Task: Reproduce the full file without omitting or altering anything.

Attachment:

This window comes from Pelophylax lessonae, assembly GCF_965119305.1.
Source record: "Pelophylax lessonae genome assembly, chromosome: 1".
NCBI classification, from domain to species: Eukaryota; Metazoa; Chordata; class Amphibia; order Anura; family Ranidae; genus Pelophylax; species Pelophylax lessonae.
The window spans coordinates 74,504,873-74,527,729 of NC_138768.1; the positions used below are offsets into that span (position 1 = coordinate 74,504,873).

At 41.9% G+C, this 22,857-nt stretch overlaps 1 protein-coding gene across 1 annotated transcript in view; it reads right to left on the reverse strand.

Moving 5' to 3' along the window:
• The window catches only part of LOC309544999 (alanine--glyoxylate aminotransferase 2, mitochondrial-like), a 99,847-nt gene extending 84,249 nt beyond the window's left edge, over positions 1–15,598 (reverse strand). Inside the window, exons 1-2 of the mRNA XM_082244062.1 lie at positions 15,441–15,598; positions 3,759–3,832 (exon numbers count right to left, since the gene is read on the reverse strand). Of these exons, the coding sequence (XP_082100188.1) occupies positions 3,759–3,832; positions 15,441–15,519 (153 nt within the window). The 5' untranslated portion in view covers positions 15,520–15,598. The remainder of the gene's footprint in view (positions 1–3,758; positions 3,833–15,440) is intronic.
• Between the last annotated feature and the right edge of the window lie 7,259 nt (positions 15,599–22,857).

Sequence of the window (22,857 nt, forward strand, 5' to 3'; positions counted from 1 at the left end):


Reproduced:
This window comes from Pelophylax lessonae, assembly GCF_965119305.1.
Source record: "Pelophylax lessonae genome assembly, chromosome: 1".
NCBI classification, from domain to species: Eukaryota; Metazoa; Chordata; class Amphibia; order Anura; family Ranidae; genus Pelophylax; species Pelophylax lessonae.
The window spans coordinates 74,504,873-74,527,729 of NC_138768.1; the positions used below are offsets into that span (position 1 = coordinate 74,504,873).

At 41.9% G+C, this 22,857-nt stretch overlaps 1 protein-coding gene across 1 annotated transcript in view; it reads right to left on the reverse strand.

Moving 5' to 3' along the window:
• The window catches only part of LOC309544999 (alanine--glyoxylate aminotransferase 2, mitochondrial-like), a 99,847-nt gene extending 84,249 nt beyond the window's left edge, over positions 1–15,598 (reverse strand). Inside the window, exons 1-2 of the mRNA XM_082244062.1 lie at positions 15,441–15,598; positions 3,759–3,832 (exon numbers count right to left, since the gene is read on the reverse strand). Of these exons, the coding sequence (XP_082100188.1) occupies positions 3,759–3,832; positions 15,441–15,519 (153 nt within the window). The 5' untranslated portion in view covers positions 15,520–15,598. The remainder of the gene's footprint in view (positions 1–3,758; positions 3,833–15,440) is intronic.
• Between the last annotated feature and the right edge of the window lie 7,259 nt (positions 15,599–22,857).

Sequence of the window (22,857 nt, forward strand, 5' to 3'; positions counted from 1 at the left end):